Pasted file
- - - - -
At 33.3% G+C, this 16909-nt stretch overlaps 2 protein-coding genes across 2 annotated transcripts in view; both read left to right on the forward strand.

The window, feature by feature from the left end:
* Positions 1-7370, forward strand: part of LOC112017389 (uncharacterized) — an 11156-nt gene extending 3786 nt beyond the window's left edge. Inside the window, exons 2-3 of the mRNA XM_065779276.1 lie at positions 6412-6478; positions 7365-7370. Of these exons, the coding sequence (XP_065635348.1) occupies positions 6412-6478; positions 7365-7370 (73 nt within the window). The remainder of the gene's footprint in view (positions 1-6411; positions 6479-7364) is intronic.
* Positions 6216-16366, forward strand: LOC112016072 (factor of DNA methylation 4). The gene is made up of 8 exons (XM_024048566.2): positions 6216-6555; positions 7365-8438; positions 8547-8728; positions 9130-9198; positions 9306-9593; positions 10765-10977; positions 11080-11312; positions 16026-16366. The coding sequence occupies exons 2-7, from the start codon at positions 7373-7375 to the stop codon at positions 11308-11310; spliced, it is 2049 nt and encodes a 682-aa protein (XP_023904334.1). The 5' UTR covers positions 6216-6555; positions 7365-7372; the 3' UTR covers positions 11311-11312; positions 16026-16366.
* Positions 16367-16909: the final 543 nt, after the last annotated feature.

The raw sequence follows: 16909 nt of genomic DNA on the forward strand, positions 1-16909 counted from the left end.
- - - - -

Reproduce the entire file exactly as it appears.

At 33.3% G+C, this 16909-nt stretch overlaps 2 protein-coding genes across 2 annotated transcripts in view; both read left to right on the forward strand.

The window, feature by feature from the left end:
* Positions 1-7370, forward strand: part of LOC112017389 (uncharacterized) — an 11156-nt gene extending 3786 nt beyond the window's left edge. Inside the window, exons 2-3 of the mRNA XM_065779276.1 lie at positions 6412-6478; positions 7365-7370. Of these exons, the coding sequence (XP_065635348.1) occupies positions 6412-6478; positions 7365-7370 (73 nt within the window). The remainder of the gene's footprint in view (positions 1-6411; positions 6479-7364) is intronic.
* Positions 6216-16366, forward strand: LOC112016072 (factor of DNA methylation 4). The gene is made up of 8 exons (XM_024048566.2): positions 6216-6555; positions 7365-8438; positions 8547-8728; positions 9130-9198; positions 9306-9593; positions 10765-10977; positions 11080-11312; positions 16026-16366. The coding sequence occupies exons 2-7, from the start codon at positions 7373-7375 to the stop codon at positions 11308-11310; spliced, it is 2049 nt and encodes a 682-aa protein (XP_023904334.1). The 5' UTR covers positions 6216-6555; positions 7365-7372; the 3' UTR covers positions 11311-11312; positions 16026-16366.
* Positions 16367-16909: the final 543 nt, after the last annotated feature.

The raw sequence follows: 16909 nt of genomic DNA on the forward strand, positions 1-16909 counted from the left end.